Friday, February 16, 2007

Jacks and Jackrail

The jackrail keeps the jacks from flying out of the instrument. It also determines the keydip--the amount of downward travel the keys will have. Here Angelaa bastes layers of felt together which will go on the underside of the jackrail.

Here Jessica does some voicing on a plectrum. The thinning of the plectrum is done on the underside. You can see her holding the jack upsidedown.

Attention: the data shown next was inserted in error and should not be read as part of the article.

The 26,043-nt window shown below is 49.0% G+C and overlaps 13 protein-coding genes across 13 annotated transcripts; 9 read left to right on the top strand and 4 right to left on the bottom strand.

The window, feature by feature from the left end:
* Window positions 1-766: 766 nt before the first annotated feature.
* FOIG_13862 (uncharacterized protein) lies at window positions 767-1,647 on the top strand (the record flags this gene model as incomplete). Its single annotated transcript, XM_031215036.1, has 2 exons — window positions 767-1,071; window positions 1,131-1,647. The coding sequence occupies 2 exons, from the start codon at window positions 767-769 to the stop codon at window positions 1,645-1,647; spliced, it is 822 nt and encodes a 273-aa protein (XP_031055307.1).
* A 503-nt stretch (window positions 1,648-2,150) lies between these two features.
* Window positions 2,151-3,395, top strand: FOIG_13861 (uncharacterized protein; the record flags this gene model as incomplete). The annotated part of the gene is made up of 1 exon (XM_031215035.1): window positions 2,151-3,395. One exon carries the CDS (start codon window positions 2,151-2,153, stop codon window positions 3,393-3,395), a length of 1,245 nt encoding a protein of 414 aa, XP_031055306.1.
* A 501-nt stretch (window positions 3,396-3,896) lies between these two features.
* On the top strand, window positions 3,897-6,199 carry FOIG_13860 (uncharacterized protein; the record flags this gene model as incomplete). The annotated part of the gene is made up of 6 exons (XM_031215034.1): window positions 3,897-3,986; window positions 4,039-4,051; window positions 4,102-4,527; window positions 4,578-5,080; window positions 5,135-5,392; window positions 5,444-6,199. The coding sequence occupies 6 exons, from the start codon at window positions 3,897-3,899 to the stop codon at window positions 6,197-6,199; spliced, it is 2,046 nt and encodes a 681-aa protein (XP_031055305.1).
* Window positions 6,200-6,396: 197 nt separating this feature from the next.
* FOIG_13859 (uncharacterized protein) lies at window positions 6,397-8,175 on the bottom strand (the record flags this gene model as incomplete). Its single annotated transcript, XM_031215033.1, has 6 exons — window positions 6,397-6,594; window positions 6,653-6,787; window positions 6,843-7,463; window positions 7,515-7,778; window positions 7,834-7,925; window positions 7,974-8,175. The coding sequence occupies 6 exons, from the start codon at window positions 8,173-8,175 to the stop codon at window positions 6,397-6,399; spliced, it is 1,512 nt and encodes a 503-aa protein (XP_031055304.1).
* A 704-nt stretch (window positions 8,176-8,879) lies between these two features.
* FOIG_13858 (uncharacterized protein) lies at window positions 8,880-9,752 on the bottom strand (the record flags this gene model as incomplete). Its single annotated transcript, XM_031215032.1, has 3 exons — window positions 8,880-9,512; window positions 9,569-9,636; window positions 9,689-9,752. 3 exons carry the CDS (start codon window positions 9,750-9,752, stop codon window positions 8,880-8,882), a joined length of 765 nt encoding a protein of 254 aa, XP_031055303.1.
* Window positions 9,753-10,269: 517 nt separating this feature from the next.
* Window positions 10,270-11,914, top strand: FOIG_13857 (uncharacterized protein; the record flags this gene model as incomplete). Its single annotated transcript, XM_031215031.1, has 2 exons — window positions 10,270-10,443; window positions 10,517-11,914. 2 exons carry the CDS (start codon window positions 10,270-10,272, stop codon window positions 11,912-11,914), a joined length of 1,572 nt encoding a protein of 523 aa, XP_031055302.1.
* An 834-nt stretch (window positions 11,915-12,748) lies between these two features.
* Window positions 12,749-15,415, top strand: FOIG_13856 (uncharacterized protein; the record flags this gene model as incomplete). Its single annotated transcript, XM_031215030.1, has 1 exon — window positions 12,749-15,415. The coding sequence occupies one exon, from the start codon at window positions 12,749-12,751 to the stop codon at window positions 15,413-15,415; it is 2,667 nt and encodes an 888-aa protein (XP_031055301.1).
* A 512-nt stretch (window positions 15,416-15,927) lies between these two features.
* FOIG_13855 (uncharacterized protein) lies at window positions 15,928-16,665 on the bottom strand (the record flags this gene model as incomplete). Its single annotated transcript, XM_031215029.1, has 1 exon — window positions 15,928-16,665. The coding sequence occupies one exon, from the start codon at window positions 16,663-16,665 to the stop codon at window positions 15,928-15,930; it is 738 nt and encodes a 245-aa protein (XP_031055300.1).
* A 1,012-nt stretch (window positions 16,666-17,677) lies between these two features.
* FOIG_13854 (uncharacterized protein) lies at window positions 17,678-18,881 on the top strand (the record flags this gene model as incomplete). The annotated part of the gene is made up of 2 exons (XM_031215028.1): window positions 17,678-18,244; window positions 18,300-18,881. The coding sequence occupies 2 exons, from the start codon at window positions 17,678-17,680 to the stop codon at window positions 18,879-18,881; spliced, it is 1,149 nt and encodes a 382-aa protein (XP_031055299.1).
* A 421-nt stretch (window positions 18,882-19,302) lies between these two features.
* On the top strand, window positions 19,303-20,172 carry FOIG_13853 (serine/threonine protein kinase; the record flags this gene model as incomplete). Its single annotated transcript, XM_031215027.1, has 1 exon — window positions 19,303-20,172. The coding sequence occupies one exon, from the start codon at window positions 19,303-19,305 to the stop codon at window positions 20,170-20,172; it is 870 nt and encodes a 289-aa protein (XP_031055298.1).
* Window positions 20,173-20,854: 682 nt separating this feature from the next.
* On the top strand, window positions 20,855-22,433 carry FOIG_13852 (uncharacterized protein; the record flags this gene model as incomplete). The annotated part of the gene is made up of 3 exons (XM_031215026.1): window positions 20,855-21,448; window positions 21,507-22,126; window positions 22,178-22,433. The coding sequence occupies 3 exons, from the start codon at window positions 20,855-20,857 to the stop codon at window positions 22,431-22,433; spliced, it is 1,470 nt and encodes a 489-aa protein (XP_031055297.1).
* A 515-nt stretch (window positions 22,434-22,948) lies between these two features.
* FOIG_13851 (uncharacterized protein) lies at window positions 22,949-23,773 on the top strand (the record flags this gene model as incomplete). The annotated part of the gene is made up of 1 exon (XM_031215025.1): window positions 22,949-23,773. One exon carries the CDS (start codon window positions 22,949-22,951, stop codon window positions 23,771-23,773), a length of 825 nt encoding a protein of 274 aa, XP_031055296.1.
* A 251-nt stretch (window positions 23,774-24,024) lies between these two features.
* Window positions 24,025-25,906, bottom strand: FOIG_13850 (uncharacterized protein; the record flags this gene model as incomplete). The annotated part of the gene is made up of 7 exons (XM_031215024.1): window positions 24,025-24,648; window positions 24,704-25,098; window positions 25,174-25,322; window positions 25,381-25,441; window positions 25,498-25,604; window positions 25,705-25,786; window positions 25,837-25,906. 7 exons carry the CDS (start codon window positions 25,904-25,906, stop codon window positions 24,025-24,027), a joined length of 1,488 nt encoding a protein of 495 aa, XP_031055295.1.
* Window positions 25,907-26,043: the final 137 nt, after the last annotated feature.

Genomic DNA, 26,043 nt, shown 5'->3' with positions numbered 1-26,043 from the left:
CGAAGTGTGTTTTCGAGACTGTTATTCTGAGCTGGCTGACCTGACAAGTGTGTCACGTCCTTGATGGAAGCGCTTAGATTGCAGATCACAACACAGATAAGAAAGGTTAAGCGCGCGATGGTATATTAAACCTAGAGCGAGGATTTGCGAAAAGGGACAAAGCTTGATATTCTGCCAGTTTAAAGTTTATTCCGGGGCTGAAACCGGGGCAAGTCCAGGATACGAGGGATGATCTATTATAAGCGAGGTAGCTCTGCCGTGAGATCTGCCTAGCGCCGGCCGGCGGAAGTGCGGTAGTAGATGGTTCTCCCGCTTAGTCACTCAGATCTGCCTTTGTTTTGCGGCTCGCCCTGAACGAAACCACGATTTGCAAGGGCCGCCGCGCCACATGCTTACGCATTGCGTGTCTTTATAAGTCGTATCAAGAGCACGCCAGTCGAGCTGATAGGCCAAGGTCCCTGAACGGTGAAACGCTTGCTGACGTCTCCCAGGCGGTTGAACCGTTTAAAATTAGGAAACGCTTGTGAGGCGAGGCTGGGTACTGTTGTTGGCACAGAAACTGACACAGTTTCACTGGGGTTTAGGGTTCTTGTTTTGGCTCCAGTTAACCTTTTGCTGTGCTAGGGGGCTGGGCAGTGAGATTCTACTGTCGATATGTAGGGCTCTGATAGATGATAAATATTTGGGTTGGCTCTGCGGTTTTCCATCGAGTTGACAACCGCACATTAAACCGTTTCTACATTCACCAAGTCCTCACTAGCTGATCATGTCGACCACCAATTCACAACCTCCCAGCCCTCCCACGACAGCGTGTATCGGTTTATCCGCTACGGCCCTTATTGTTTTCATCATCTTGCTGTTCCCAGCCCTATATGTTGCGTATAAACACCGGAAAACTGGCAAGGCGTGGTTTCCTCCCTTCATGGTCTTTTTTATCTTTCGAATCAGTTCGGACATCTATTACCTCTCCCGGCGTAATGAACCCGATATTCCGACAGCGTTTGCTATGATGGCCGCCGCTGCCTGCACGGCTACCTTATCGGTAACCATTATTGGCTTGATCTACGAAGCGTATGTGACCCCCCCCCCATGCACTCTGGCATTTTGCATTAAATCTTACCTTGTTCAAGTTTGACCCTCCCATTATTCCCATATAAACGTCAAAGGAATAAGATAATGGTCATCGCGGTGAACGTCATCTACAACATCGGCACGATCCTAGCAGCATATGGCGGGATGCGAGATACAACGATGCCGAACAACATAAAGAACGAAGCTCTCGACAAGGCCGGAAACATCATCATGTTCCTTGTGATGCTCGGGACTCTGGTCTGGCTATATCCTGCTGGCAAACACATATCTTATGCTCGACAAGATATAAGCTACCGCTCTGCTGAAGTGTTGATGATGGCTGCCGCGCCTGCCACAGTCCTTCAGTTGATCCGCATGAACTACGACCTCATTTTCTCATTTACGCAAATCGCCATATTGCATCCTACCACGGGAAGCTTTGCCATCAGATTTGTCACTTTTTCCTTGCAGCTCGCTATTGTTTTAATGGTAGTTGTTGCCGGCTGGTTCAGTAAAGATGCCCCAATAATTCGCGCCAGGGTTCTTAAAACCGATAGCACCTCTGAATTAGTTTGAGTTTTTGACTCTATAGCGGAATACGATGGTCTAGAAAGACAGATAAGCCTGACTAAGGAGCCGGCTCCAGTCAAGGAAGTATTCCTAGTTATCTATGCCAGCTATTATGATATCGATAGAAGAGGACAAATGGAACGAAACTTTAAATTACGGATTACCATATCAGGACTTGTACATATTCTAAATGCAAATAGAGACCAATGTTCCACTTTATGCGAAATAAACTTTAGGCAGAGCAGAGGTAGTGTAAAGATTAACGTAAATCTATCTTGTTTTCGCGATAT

The jacks are all too long. We need to shorten them by cutting off the tops. After careful measuring to determine the proper keydip, Karen uses the tablesaw to trim all the jacks. Note the ear and eye protection.

You can see the black mark on the jack which shows where the cut will be.

Here Roman is inserting a woven felt damper in a jack. The felt must be low enough to stop the vibrating string when the jack is at rest, but not so low that the plectrum cannot slip under the string after a note is played. About 1/32 of an inch is needed. The felt is cut in long strips which makes it easier to insert in a slot on the side of the jack. The strip is then trimmed off and the jack is tested and adjusted as needed.


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